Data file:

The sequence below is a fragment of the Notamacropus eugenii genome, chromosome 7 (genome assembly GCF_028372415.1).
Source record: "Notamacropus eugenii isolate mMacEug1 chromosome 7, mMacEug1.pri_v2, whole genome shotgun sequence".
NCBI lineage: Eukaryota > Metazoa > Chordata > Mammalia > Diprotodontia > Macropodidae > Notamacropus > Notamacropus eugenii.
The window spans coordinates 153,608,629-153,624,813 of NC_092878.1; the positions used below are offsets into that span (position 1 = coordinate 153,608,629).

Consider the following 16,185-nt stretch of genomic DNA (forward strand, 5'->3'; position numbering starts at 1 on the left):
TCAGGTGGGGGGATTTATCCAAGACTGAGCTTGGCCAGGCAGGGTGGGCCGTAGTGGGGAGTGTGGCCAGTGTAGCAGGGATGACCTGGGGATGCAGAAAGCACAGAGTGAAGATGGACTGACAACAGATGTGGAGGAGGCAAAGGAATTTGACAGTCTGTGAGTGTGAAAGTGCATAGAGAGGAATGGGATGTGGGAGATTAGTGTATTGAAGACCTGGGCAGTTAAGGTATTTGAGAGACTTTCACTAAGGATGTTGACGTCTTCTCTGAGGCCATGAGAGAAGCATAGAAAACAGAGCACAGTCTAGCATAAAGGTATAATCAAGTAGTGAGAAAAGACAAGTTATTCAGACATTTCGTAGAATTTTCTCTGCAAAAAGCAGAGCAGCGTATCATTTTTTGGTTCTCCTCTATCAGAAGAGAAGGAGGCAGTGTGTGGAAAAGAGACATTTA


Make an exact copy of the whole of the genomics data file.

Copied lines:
The sequence below is a fragment of the Notamacropus eugenii genome, chromosome 7 (genome assembly GCF_028372415.1).
Source record: "Notamacropus eugenii isolate mMacEug1 chromosome 7, mMacEug1.pri_v2, whole genome shotgun sequence".
NCBI lineage: Eukaryota > Metazoa > Chordata > Mammalia > Diprotodontia > Macropodidae > Notamacropus > Notamacropus eugenii.
The window spans coordinates 153,608,629-153,624,813 of NC_092878.1; the positions used below are offsets into that span (position 1 = coordinate 153,608,629).

Consider the following 16,185-nt stretch of genomic DNA (forward strand, 5'->3'; position numbering starts at 1 on the left):
TCAGGTGGGGGGATTTATCCAAGACTGAGCTTGGCCAGGCAGGGTGGGCCGTAGTGGGGAGTGTGGCCAGTGTAGCAGGGATGACCTGGGGATGCAGAAAGCACAGAGTGAAGATGGACTGACAACAGATGTGGAGGAGGCAAAGGAATTTGACAGTCTGTGAGTGTGAAAGTGCATAGAGAGGAATGGGATGTGGGAGATTAGTGTATTGAAGACCTGGGCAGTTAAGGTATTTGAGAGACTTTCACTAAGGATGTTGACGTCTTCTCTGAGGCCATGAGAGAAGCATAGAAAACAGAGCACAGTCTAGCATAAAGGTATAATCAAGTAGTGAGAAAAGACAAGTTATTCAGACATTTCGTAGAATTTTCTCTGCAAAAAGCAGAGCAGCGTATCATTTTTTGGTTCTCCTCTATCAGAAGAGAAGGAGGCAGTGTGTGGAAAAGAGACATTTA